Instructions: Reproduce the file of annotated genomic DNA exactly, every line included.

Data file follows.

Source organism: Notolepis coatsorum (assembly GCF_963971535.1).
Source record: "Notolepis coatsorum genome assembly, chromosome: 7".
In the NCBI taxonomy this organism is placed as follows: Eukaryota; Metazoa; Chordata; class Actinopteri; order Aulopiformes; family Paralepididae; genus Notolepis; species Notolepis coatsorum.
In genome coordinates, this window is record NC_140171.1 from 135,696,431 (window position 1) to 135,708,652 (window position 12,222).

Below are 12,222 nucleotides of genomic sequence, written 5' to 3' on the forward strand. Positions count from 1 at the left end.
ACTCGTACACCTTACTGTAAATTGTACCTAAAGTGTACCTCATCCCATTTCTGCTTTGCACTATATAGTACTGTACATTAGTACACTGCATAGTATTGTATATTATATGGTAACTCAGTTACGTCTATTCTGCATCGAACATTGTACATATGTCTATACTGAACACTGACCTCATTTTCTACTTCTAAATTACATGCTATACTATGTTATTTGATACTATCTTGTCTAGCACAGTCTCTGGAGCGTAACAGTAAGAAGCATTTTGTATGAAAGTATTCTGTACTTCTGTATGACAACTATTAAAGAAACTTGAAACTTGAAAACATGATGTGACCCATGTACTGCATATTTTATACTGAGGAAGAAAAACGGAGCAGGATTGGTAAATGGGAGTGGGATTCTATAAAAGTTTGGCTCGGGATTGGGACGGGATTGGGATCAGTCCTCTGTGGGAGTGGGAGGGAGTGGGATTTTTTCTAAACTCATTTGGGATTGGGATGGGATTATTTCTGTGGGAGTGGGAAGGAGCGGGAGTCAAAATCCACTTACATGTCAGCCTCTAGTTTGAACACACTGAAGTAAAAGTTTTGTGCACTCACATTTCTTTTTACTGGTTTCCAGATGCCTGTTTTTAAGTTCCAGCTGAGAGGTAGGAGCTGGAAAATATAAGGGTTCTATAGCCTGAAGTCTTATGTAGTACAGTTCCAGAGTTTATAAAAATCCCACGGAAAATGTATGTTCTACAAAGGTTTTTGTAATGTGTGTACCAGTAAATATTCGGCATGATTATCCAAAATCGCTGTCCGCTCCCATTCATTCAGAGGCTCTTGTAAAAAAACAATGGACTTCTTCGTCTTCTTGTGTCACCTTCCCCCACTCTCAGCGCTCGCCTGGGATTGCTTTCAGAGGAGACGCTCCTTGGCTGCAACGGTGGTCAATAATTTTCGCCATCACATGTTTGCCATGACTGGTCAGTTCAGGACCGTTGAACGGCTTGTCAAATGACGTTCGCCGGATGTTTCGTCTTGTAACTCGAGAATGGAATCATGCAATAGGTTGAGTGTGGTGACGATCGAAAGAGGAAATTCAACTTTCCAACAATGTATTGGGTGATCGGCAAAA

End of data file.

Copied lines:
Source organism: Notolepis coatsorum (assembly GCF_963971535.1).
Source record: "Notolepis coatsorum genome assembly, chromosome: 7".
In the NCBI taxonomy this organism is placed as follows: Eukaryota; Metazoa; Chordata; class Actinopteri; order Aulopiformes; family Paralepididae; genus Notolepis; species Notolepis coatsorum.
In genome coordinates, this window is record NC_140171.1 from 135,696,431 (window position 1) to 135,708,652 (window position 12,222).

Below are 12,222 nucleotides of genomic sequence, written 5' to 3' on the forward strand. Positions count from 1 at the left end.
ACTCGTACACCTTACTGTAAATTGTACCTAAAGTGTACCTCATCCCATTTCTGCTTTGCACTATATAGTACTGTACATTAGTACACTGCATAGTATTGTATATTATATGGTAACTCAGTTACGTCTATTCTGCATCGAACATTGTACATATGTCTATACTGAACACTGACCTCATTTTCTACTTCTAAATTACATGCTATACTATGTTATTTGATACTATCTTGTCTAGCACAGTCTCTGGAGCGTAACAGTAAGAAGCATTTTGTATGAAAGTATTCTGTACTTCTGTATGACAACTATTAAAGAAACTTGAAACTTGAAAACATGATGTGACCCATGTACTGCATATTTTATACTGAGGAAGAAAAACGGAGCAGGATTGGTAAATGGGAGTGGGATTCTATAAAAGTTTGGCTCGGGATTGGGACGGGATTGGGATCAGTCCTCTGTGGGAGTGGGAGGGAGTGGGATTTTTTCTAAACTCATTTGGGATTGGGATGGGATTATTTCTGTGGGAGTGGGAAGGAGCGGGAGTCAAAATCCACTTACATGTCAGCCTCTAGTTTGAACACACTGAAGTAAAAGTTTTGTGCACTCACATTTCTTTTTACTGGTTTCCAGATGCCTGTTTTTAAGTTCCAGCTGAGAGGTAGGAGCTGGAAAATATAAGGGTTCTATAGCCTGAAGTCTTATGTAGTACAGTTCCAGAGTTTATAAAAATCCCACGGAAAATGTATGTTCTACAAAGGTTTTTGTAATGTGTGTACCAGTAAATATTCGGCATGATTATCCAAAATCGCTGTCCGCTCCCATTCATTCAGAGGCTCTTGTAAAAAAACAATGGACTTCTTCGTCTTCTTGTGTCACCTTCCCCCACTCTCAGCGCTCGCCTGGGATTGCTTTCAGAGGAGACGCTCCTTGGCTGCAACGGTGGTCAATAATTTTCGCCATCACATGTTTGCCATGACTGGTCAGTTCAGGACCGTTGAACGGCTTGTCAAATGACGTTCGCCGGATGTTTCGTCTTGTAACTCGAGAATGGAATCATGCAATAGGTTGAGTGTGGTGACGATCGAAAGAGGAAATTCAACTTTCCAACAATGTATTGGGTGATCGGCAAAA